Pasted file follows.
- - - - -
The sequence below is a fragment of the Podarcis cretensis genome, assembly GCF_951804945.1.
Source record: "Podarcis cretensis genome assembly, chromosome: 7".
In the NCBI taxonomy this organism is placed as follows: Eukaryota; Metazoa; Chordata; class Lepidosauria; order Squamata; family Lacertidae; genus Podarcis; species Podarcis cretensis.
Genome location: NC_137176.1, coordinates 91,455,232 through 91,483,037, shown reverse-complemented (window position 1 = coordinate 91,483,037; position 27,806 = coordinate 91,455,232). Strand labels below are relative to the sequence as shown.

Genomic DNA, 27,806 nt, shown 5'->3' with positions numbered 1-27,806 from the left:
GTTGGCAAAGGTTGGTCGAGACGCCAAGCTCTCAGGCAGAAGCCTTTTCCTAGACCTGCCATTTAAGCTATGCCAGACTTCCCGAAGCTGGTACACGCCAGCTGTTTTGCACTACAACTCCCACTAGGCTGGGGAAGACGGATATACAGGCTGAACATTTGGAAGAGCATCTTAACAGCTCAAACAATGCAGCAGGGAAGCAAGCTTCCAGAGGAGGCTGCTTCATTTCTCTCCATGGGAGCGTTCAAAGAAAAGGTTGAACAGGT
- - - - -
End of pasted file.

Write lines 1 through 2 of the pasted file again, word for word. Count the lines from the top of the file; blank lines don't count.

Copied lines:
The sequence below is a fragment of the Podarcis cretensis genome, assembly GCF_951804945.1.
Source record: "Podarcis cretensis genome assembly, chromosome: 7".